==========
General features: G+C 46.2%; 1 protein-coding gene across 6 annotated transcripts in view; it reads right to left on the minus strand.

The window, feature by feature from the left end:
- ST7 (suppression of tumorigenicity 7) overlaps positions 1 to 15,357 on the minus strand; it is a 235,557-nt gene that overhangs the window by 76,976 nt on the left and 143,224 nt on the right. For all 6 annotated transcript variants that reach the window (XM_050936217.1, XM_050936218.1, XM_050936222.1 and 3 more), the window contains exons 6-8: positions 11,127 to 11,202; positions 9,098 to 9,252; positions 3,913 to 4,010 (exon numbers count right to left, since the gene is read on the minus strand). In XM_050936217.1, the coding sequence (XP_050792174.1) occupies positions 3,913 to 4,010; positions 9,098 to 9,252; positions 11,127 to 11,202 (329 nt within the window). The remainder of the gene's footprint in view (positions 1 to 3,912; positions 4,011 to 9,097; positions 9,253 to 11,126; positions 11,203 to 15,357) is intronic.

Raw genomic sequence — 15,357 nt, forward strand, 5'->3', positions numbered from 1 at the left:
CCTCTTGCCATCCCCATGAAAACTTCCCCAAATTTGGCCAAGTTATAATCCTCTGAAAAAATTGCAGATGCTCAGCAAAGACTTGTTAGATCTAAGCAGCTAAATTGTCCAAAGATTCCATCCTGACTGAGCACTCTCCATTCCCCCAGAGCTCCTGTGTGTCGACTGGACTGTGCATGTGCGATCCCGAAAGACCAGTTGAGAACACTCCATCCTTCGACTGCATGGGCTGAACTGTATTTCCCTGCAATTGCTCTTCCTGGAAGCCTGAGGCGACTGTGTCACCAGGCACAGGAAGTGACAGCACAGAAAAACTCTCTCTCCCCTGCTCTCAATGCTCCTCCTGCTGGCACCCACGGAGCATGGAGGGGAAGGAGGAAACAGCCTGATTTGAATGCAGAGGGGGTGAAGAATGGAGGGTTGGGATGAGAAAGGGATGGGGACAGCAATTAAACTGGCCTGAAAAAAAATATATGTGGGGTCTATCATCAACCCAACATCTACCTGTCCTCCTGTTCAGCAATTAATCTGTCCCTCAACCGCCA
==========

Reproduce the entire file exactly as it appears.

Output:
General features: G+C 46.2%; 1 protein-coding gene across 6 annotated transcripts in view; it reads right to left on the minus strand.

The window, feature by feature from the left end:
- ST7 (suppression of tumorigenicity 7) overlaps positions 1 to 15,357 on the minus strand; it is a 235,557-nt gene that overhangs the window by 76,976 nt on the left and 143,224 nt on the right. For all 6 annotated transcript variants that reach the window (XM_050936217.1, XM_050936218.1, XM_050936222.1 and 3 more), the window contains exons 6-8: positions 11,127 to 11,202; positions 9,098 to 9,252; positions 3,913 to 4,010 (exon numbers count right to left, since the gene is read on the minus strand). In XM_050936217.1, the coding sequence (XP_050792174.1) occupies positions 3,913 to 4,010; positions 9,098 to 9,252; positions 11,127 to 11,202 (329 nt within the window). The remainder of the gene's footprint in view (positions 1 to 3,912; positions 4,011 to 9,097; positions 9,253 to 11,126; positions 11,203 to 15,357) is intronic.

Raw genomic sequence — 15,357 nt, forward strand, 5'->3', positions numbered from 1 at the left:
CCTCTTGCCATCCCCATGAAAACTTCCCCAAATTTGGCCAAGTTATAATCCTCTGAAAAAATTGCAGATGCTCAGCAAAGACTTGTTAGATCTAAGCAGCTAAATTGTCCAAAGATTCCATCCTGACTGAGCACTCTCCATTCCCCCAGAGCTCCTGTGTGTCGACTGGACTGTGCATGTGCGATCCCGAAAGACCAGTTGAGAACACTCCATCCTTCGACTGCATGGGCTGAACTGTATTTCCCTGCAATTGCTCTTCCTGGAAGCCTGAGGCGACTGTGTCACCAGGCACAGGAAGTGACAGCACAGAAAAACTCTCTCTCCCCTGCTCTCAATGCTCCTCCTGCTGGCACCCACGGAGCATGGAGGGGAAGGAGGAAACAGCCTGATTTGAATGCAGAGGGGGTGAAGAATGGAGGGTTGGGATGAGAAAGGGATGGGGACAGCAATTAAACTGGCCTGAAAAAAAATATATGTGGGGTCTATCATCAACCCAACATCTACCTGTCCTCCTGTTCAGCAATTAATCTGTCCCTCAACCGCCA